2. Attach the Ledger Board

    Cut the metal flashing to the length of the ledger board. Fit the flashing in the top part of the siding cut-out, so that one side of the flashing is underneath the siding.

    Fit the ledger board in place and have a partner help you hold it steady. Drill 1/4-inch pilot holes every 2 feet. Counterbore each pilot hole to 1/2-inch with the auger bit. Drive the 3/8-inch by 4-inch lag screws and washers into each pilot hole with the ratchet wrench and sink below the surface of the ledger board.

  3. Install the Deck Support Post Fittings

    All decks need vertical support posts that hold the deck above the ground. Support posts must be placed on masonry footings that keep the deck firmly rooted in the ground and independent of ground movement and erosion.

    Choose a distance straight out from the ledger board to place the support posts. Cut the concrete form tubes to length; they must extend far enough down to reach below your area's frost line. Dig the holes for the tubes with a post hole digger, allowing for a couple of inches of rise at the top to elevate the tubes above grade.

  4. Install the Deck Support Posts

    Attach the metal post bases to the tops of the footings either by embedding a J-bolt into the concrete while it is still soft or by screwing the bases into the hardened concrete with 1/2-inch by 3-inch steel sleeve anchors after the concrete has hardened.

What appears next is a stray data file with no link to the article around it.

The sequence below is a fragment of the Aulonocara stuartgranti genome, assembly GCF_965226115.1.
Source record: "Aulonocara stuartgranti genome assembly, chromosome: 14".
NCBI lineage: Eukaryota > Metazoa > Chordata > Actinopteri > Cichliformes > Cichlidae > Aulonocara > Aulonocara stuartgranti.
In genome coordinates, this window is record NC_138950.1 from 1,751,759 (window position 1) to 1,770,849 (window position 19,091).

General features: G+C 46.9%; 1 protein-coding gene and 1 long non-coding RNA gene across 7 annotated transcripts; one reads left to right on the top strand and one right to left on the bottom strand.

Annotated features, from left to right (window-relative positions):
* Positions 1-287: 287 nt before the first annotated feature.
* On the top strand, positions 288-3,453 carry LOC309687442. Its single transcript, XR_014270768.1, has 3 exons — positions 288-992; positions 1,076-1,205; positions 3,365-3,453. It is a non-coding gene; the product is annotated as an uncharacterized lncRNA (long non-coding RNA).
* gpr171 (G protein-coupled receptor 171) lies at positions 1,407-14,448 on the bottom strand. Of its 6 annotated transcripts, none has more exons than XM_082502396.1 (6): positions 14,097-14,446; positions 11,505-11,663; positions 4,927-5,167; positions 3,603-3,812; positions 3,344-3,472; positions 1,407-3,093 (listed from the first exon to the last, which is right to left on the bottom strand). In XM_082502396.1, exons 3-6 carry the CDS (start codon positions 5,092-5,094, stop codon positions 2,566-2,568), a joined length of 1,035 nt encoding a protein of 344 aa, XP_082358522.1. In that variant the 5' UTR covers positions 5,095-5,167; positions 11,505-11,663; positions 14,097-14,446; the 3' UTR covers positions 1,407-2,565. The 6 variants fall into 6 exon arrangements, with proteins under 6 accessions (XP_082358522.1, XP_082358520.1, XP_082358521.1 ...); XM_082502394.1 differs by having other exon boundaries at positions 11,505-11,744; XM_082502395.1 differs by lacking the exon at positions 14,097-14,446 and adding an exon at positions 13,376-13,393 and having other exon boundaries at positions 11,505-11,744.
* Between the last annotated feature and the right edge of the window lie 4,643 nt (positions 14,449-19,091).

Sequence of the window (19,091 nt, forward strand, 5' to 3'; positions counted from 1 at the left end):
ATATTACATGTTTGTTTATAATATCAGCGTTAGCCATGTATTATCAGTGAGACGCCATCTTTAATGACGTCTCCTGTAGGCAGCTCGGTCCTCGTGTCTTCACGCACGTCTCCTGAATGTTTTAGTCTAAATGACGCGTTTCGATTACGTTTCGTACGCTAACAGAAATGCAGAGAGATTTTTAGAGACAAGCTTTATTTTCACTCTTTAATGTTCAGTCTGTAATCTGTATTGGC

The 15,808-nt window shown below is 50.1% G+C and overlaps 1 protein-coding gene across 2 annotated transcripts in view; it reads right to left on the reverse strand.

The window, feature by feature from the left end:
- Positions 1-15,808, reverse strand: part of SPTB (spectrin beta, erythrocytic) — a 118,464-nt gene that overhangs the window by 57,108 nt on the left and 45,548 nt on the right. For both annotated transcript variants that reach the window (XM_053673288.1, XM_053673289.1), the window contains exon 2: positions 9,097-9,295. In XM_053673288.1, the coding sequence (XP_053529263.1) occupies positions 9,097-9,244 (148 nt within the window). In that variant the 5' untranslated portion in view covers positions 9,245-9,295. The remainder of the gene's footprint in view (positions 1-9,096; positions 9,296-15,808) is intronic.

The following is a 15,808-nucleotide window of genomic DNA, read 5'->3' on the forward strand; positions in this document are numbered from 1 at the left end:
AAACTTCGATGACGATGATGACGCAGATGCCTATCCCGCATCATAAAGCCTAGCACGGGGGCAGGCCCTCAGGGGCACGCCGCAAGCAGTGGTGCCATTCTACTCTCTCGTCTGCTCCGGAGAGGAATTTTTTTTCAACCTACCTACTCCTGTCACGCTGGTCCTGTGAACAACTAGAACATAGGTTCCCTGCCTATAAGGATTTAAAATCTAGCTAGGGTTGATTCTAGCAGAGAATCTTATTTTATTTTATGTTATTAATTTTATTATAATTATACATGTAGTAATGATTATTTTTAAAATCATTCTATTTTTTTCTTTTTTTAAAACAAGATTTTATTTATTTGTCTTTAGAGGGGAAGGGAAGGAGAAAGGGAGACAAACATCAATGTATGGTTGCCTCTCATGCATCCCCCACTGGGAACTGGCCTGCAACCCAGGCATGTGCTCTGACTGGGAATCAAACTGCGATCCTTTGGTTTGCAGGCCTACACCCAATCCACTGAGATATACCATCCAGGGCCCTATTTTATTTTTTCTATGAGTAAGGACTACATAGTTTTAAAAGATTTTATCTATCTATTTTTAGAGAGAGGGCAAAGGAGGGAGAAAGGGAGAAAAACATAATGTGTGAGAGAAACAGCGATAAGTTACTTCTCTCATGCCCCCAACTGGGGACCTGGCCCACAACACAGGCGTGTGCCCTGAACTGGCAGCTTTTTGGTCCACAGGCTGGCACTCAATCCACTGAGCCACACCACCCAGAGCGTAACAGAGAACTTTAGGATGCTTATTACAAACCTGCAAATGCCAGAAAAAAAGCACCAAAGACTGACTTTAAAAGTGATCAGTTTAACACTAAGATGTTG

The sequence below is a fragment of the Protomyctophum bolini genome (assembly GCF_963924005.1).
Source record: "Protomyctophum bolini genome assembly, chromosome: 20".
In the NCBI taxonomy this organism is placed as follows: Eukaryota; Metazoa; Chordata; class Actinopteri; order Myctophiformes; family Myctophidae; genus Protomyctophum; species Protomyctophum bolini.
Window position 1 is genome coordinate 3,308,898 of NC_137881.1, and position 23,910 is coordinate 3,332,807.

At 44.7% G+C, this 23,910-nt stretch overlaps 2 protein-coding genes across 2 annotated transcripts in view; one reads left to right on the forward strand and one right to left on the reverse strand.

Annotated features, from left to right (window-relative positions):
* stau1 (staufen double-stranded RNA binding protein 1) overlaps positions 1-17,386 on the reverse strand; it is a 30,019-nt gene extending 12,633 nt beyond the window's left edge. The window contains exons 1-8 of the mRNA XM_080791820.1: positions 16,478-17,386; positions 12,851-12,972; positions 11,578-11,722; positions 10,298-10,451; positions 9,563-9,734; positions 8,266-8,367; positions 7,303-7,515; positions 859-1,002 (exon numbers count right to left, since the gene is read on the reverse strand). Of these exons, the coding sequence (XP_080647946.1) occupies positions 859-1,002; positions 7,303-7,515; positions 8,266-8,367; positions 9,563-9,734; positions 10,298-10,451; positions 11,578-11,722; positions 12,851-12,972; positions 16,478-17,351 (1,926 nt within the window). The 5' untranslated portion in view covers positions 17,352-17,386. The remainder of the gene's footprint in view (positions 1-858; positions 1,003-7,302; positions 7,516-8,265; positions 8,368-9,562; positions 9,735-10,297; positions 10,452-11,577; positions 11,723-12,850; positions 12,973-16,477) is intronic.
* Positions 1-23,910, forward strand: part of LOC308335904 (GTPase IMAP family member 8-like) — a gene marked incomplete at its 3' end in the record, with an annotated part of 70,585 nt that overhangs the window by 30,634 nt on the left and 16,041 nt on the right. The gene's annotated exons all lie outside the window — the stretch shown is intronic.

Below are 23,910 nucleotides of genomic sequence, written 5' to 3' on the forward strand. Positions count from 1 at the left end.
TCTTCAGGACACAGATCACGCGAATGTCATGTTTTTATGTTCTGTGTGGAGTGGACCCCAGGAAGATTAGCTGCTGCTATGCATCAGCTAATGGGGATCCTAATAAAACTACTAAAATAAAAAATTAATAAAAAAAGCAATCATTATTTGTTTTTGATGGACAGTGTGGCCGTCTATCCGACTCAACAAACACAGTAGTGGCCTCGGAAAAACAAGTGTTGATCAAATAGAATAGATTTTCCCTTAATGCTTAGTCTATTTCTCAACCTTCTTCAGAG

Install vertical support posts from the six-by-six lumber, each post cut to length. Determine the length by shooting a laser level line from the bottom of the ledger board, then subtracting 9 1/4 inches to account for the height of the support beam that you will install in the next step.

  5. Install the Deck Support Beam

    Install the steel column caps to the tops of the support posts with the provided hardware. Situate the caps so that, when the support beam rests in the caps, it will be parallel to the ledger board. Double up two-by-tens to form the support beam. Rest the support beam in the column caps' saddles and attach with galvanized steel bolts, washers, and nuts.

  6. Attach the Rim Joists

    The rim joists are the two-by-tens that form the outer perimeter of the deck framing. Cut the two side rim joists (called outside rim joists) so that they extend 1 foot beyond the support beam. Attach the outside rim joists to the ledger board with deck joist hangers. Finally, attach the third rim joist, called the header rim joist, to the two outside rim joists with joist hangers.

  7. Hang the Deck Joists

    Deck joist spacing is dependent on factors unique to your project such as predicted weight loads and the type of deck flooring that you intend to use. With your pencil, mark each space where the joist will rest on the ledger board. Make corresponding marks on the inside of the header rim joist. Attach the joist hangers with the 1 1/2-inch galvanized steel structural connector screws. Cut the deck joists to length, slide them into the joist hangers, and attach the joists to the hangers with the same 1 1/2-inch screws.